Thank you, 'Anonymous', for your refreshing frankness. I was at Parkfield from 1957 to 1961 and it was every bit as awful as you say. The headmaster was a brutal drunk who terrorised his charges. Here is not the place to detail what went on but I agree that today it would be a police matter. As for 'Giles', I can only say that I am glad that Brambletye was different. For a long time I imagined that most prep schools were as terrible as mine.

If 'Anonymous' or anyone else from Parkfield wants to continue this thread, I invite to say so in this forum and we'll work out how to get in touch.
November 15, 2011 7:02 PM
This unhappy post is part of a thread of varied comments that may be of interest to many readers…

  javalava has left a new comment on your post "New Information: Lady Frances Ryder, Jack Mitchell...":

Thank you very much for working on this excellent family history. It comes across as professional and well researched as well as compassionate and insightful.

I was just looking for the year when Barton R. V. Mills passed away. Some time later I found myself still reading about these fascinating lives. Thanks again.
February 7, 2012 10:28 AM
I appreciate the kudos, and I hope you don't mind if I plug your blog, Avoiding Bethel, at

  Kristeen Simpkin has left a new comment on your post "Word from a Relative of George Mills...":

Rev Barton Mills married Elizabeth Edith Ramsay, not Edith Judith Ramsay. According to the probate information for Sir George Dalhousie Ramsay, 22565 pounds was left to Rev Mills and his wife Elizabeth Edith.
March 21, 2012 8:16 AM
Thanks for sharing, Ms. Simpkin!  Are you a relative of George Mills?  If so, please let us know!

  Anonymous has left a new comment on your post "Finding Parkfield...":

I was at Parkfield from around 1948 to 1954 - I was extremely happy there - it was owned and run by Mr and Mrs Richard Lowe, who were very kind to me and everyone in their charge - it was then a very happy school. Their daughter taught me to read - she spent extra time with me and I will always be grateful - I think she married one of the teachers, A Mr Sharpe if I remember correctly. Mr and Mrs Lowe, I seem to remember (it is well over half a century ago!) sold the school to a Mr Halstead in my last term - I then went to Eastbourne College which I hated - However I will always have fond memories of Parkfield.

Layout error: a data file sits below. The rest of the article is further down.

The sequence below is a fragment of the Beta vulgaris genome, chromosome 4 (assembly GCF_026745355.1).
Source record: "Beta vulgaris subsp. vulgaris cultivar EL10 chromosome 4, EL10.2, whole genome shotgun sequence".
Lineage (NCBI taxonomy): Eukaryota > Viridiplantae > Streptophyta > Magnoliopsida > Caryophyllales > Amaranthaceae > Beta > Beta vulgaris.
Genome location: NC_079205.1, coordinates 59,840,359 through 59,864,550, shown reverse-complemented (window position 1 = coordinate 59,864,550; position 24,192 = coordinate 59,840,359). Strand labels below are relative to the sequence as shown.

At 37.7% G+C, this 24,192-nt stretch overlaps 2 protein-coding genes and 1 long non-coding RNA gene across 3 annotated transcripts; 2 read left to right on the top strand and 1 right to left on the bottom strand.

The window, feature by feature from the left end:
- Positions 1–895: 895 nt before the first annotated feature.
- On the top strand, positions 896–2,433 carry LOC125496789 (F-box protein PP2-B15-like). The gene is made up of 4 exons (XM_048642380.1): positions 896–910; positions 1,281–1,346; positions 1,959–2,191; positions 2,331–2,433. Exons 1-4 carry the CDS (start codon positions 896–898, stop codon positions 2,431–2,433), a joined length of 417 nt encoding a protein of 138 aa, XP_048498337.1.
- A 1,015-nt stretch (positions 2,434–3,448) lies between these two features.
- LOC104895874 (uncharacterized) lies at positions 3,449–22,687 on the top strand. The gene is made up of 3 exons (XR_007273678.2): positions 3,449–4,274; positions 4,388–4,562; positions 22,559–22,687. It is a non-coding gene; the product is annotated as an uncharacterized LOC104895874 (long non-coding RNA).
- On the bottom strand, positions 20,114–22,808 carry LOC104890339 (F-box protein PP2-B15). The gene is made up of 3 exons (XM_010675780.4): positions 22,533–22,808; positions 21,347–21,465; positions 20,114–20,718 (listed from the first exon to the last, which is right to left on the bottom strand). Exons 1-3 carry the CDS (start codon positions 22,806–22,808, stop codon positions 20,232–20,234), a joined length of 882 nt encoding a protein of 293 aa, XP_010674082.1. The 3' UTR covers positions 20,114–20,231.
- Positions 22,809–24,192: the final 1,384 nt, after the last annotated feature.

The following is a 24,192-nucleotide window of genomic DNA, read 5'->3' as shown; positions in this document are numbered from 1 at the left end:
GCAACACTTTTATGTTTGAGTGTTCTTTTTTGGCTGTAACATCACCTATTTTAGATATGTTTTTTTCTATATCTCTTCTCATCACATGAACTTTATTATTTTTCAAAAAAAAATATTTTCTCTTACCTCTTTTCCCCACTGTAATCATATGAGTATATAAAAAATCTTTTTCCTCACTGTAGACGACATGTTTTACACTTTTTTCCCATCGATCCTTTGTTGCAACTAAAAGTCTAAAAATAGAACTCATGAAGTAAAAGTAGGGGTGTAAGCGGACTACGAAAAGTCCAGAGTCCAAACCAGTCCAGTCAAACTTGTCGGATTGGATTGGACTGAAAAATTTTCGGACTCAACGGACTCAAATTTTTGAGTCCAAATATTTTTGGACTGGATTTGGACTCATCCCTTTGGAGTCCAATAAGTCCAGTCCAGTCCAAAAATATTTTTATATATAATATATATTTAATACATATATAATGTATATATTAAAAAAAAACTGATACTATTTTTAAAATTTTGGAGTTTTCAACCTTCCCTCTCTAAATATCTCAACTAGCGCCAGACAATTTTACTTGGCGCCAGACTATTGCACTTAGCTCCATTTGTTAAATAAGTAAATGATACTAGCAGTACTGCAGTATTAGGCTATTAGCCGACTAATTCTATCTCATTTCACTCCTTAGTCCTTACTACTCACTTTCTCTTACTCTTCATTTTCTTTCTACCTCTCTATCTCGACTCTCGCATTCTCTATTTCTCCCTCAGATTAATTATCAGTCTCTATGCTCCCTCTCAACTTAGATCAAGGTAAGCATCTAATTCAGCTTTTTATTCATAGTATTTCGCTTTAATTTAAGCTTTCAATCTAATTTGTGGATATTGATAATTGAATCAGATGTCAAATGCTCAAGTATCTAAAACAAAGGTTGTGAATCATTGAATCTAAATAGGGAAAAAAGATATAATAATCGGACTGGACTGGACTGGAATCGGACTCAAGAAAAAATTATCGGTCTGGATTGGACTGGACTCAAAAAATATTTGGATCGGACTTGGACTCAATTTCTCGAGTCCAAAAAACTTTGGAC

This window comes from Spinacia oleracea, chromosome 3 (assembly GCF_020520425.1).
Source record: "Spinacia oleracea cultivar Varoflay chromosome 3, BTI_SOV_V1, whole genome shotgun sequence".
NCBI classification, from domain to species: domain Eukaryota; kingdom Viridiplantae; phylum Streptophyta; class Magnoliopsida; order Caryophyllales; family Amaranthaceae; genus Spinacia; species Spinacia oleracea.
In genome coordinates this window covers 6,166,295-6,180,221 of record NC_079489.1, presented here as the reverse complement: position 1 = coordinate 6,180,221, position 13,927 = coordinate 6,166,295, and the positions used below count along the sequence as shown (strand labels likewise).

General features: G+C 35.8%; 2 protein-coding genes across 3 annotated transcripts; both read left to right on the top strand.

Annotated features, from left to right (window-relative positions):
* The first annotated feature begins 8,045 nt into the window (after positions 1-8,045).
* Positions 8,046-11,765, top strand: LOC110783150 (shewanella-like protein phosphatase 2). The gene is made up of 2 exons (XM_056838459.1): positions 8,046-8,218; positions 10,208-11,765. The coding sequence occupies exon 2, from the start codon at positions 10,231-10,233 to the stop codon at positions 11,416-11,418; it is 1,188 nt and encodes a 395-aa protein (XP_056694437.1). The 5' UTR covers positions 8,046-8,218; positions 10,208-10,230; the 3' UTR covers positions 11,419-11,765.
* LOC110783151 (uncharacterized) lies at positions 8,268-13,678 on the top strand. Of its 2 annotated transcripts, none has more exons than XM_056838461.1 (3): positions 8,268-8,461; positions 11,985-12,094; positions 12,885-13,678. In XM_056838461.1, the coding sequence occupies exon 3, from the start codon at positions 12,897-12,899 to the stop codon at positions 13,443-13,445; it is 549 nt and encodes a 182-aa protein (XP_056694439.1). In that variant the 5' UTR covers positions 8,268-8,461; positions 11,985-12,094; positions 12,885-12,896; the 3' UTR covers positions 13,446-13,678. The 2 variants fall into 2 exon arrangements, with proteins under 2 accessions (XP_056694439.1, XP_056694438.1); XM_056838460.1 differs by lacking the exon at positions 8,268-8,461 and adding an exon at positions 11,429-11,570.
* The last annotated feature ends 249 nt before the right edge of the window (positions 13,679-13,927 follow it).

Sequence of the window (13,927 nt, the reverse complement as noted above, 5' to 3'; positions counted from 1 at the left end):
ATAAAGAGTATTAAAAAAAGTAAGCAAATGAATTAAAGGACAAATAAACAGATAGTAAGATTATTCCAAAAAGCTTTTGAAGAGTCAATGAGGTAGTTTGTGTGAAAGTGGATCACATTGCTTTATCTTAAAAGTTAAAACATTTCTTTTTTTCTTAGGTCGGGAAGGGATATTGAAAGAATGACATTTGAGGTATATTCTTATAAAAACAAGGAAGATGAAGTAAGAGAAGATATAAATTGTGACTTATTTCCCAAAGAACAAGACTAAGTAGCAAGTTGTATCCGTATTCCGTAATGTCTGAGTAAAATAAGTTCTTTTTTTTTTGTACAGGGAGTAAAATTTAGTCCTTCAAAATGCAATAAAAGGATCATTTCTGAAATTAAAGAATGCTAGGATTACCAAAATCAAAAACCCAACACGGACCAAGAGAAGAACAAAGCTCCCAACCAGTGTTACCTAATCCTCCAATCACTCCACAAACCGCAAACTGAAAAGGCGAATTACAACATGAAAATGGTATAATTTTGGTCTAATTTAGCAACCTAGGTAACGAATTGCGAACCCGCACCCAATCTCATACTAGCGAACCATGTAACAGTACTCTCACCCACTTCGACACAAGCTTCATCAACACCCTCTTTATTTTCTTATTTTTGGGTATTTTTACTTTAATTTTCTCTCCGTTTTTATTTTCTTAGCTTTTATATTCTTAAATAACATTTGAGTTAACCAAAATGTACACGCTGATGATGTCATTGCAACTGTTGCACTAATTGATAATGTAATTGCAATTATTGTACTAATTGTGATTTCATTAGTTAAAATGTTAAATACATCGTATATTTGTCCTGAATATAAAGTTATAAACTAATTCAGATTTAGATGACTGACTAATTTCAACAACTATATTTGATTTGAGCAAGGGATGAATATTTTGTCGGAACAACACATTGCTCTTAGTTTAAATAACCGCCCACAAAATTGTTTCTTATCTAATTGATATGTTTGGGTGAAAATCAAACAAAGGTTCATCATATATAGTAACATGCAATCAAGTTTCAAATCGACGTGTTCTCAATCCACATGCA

June 20, 2012 4:08 PM
Parkfield certainly seems to evoke quite a variety of emotions from its alumni.  I would love to know a bit more of its back story!
The Quathlamba of Auckland, on which Theodore Goodland served in 1903.

•  Tammy Gordon has left a new comment on your post "Theodore Thomas Goodland, Master Mariner":

This is my great grandfather. Im very interested in hearing more about this and why your writhing about my family and would love to know more. Please contact me
September 12, 2012 8:29 PM
I did, indeed, contact Miss Gordon, explained the purpose of my research, and asked her if there were any family stories about her great grandfather and his adventures that she'd be willing to share.  Unfortunately, I never received a reply…